Yes. Research shows that if people use cannabis while pregnant, their babies may be born with a lower birth weight, making it likely the baby will experience health problems. Growth and development of the baby’s brain can be harmed.
No matter how a pregnant person uses cannabis (smoking, vaping, eating or drinking), the active ingredient in cannabis, tetrahydrocannabinaol (THC), will reach their baby in three ways:
- Through the bloodstream and into the placenta (the organ that feeds your baby during pregnancy).
- Through breast milk. “Pumping and dumping” doesn’t work. THC is stored in fat cells and is slowly released over several weeks, so it stays in your breast milk.
- Through secondhand smoke that enters the baby’s lungs.
No amount of cannabis is considered to be safe. Leading doctors’ organizations such as the American College of Obstetricians and Gynecologists and the American Academy of Pediatrics recommend that people who are pregnant or thinking about becoming pregnant soon, discontinue use of cannabis.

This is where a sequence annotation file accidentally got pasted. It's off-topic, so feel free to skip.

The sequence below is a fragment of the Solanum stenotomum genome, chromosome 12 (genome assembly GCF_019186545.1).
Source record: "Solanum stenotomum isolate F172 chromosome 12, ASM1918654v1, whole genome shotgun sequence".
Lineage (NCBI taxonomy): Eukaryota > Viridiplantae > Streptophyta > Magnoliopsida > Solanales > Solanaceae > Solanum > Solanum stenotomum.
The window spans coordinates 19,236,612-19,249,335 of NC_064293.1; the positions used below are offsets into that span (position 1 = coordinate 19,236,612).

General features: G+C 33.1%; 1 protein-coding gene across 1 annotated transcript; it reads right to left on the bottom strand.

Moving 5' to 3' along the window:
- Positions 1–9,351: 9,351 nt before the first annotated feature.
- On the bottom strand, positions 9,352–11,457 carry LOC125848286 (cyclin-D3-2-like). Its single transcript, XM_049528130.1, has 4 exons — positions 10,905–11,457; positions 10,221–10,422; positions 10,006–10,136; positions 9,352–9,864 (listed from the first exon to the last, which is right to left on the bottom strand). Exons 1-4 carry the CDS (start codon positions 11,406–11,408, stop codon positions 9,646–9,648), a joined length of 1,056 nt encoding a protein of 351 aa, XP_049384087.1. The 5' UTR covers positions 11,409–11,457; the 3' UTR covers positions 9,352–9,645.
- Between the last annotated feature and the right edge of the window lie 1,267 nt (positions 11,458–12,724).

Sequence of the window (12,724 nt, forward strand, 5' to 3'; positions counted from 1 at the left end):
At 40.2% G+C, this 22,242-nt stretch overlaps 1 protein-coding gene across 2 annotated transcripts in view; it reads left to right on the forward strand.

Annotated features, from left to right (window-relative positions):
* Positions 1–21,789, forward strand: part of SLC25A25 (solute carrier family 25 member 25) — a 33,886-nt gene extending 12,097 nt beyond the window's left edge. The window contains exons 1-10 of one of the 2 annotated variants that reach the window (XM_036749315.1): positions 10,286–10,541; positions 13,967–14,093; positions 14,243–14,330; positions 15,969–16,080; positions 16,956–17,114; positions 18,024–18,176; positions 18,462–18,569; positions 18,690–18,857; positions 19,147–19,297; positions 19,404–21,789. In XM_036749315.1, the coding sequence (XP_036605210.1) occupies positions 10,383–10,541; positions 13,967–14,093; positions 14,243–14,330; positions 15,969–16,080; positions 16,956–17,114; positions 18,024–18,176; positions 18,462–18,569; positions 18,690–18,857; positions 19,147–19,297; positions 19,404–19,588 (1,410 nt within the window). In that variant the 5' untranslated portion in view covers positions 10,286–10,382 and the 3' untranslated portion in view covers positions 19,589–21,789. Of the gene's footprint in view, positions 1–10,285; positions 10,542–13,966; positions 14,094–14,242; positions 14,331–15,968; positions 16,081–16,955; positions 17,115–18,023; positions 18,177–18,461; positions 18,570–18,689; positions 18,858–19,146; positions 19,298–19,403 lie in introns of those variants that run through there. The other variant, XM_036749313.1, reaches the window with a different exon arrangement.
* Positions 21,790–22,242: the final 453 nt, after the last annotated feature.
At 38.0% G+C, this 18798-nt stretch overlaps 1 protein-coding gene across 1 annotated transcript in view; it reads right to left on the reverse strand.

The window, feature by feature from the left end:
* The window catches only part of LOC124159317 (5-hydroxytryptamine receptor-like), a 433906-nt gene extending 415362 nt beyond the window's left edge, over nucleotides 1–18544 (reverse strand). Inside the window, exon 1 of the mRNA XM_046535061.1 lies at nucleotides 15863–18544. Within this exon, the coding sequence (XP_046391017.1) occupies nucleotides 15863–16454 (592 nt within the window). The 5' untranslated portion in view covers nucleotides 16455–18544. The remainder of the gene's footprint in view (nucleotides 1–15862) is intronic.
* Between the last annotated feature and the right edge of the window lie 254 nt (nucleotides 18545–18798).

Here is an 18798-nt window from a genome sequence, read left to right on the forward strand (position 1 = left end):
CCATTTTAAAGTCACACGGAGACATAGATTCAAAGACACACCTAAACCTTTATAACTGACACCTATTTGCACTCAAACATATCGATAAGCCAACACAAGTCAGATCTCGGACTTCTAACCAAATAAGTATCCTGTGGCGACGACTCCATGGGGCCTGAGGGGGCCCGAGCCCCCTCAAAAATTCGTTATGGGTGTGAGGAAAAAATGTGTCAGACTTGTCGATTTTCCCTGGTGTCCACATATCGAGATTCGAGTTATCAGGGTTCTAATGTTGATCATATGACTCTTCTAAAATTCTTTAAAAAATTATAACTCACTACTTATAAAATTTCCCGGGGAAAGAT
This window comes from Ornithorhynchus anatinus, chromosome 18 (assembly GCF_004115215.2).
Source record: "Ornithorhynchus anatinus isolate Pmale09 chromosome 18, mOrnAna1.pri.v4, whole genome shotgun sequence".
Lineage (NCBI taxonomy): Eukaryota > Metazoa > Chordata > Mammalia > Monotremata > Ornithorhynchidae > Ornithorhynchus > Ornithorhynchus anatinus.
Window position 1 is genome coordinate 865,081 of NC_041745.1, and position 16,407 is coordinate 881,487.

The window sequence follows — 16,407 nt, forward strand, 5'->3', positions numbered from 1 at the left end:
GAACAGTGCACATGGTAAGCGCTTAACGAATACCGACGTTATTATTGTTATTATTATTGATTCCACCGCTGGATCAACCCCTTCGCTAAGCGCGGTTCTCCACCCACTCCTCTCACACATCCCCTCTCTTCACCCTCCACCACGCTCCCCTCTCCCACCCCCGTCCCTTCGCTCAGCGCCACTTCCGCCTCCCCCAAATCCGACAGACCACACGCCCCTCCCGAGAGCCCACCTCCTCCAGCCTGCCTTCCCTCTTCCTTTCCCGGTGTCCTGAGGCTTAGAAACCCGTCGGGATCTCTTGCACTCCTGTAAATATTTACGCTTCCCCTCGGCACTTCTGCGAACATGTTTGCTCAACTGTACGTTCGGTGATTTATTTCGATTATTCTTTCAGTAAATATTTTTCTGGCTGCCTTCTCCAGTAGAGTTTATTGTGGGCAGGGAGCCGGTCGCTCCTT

If you are pregnant or thinking about becoming pregnant soon, stop using cannabis. If you need help to stop using cannabis, dial 2-1-1 or go to healthvermont.gov/find-treatment to find treatment options near you.
People who already use cannabis for medicinal purposes should stop use in favor of an alternative treatment that research shows is safer during pregnancy. Talk to your doctor about any questions you have about cannabis.
People who are pregnant should not breathe cannabis smoke. It is bad for both the person who is pregnant and baby because, like tobacco smoke, it lowers oxygen levels, introduces toxins into the body, and harms your lungs.